Nine-Year-Old Has Trouble with Job Completion

Jobs are easier to complete if they are divided into short, manageable tasks.
My nine-year-old daughter is repeating third grade this year. She has specific difficulty with finishing tasks. How can I help her help herself?
Jobs are easier to complete if they are divided into short, manageable tasks. Sit down with your daughter and make a plan for the jobs that need to be completed.

1. Together estimate about how much time is needed to complete each task.

2. Make sure your daughter has all the tools required to do the job. For example, if we're talking about homework, make sure she has a box containing all the essentials for homework: pencils, pens, erasers, white-out, different kinds of paper, rulers, scissors, colored highlighters, etc.

3. Write down each step that needs to be completed to reach the goal.

4. Write down the amount of time you've estimated.

5. After she's completed one step, write down the amount of time she actually needed and talk about how well the estimate matched up with reality.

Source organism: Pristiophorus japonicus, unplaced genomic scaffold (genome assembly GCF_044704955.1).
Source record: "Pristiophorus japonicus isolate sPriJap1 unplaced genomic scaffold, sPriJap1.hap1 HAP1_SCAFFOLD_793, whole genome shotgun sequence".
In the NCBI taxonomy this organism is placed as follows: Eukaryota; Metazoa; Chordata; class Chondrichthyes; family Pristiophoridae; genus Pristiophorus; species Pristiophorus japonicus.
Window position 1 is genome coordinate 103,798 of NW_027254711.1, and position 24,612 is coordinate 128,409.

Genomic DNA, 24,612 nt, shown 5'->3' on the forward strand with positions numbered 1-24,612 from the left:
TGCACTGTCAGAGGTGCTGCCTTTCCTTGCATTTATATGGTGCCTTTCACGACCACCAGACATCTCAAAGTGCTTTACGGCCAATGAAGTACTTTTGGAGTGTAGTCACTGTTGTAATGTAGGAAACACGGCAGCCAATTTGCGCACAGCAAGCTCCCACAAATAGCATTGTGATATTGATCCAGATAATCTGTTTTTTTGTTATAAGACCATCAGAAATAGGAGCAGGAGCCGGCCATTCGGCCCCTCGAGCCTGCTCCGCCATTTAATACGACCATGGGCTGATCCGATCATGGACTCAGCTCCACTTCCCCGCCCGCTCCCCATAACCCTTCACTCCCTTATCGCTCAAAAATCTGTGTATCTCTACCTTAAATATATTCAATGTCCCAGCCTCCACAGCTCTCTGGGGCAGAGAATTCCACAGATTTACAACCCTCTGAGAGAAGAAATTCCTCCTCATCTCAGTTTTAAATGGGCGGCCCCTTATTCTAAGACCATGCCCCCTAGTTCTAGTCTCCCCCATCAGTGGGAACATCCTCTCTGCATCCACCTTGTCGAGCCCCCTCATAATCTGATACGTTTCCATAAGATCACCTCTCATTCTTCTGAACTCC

6. Build in a reward at each step. For example, after 15 minutes of reading or other work, she can have five minutes to draw, get up and walk around, play with her pet, etc. You can also give her stickers or other tangible rewards that can later be exchanged for a larger reward (e.g., 30 minutes of television or computer time). Make sure that the reward is something she will work for.

Have a look at this website for more tips on managing student behavior.

For more than 20 years, Eileen Marzola has worked with children and adults with learning disabilities and attention deficit disorders, and with their parents and teachers. She has been a regular education classroom teacher, a consultant teacher/resource teacher, an educational evaluator/diagnostician, and has also taught graduate students at the university level. Marzola is an adjunct assistant professor of education at Teachers College, Columbia University, and Hunter College of the City University of New York. She also maintains a private practice in the evaluation and teaching of children with learning disabilities and attention deficit disorders.

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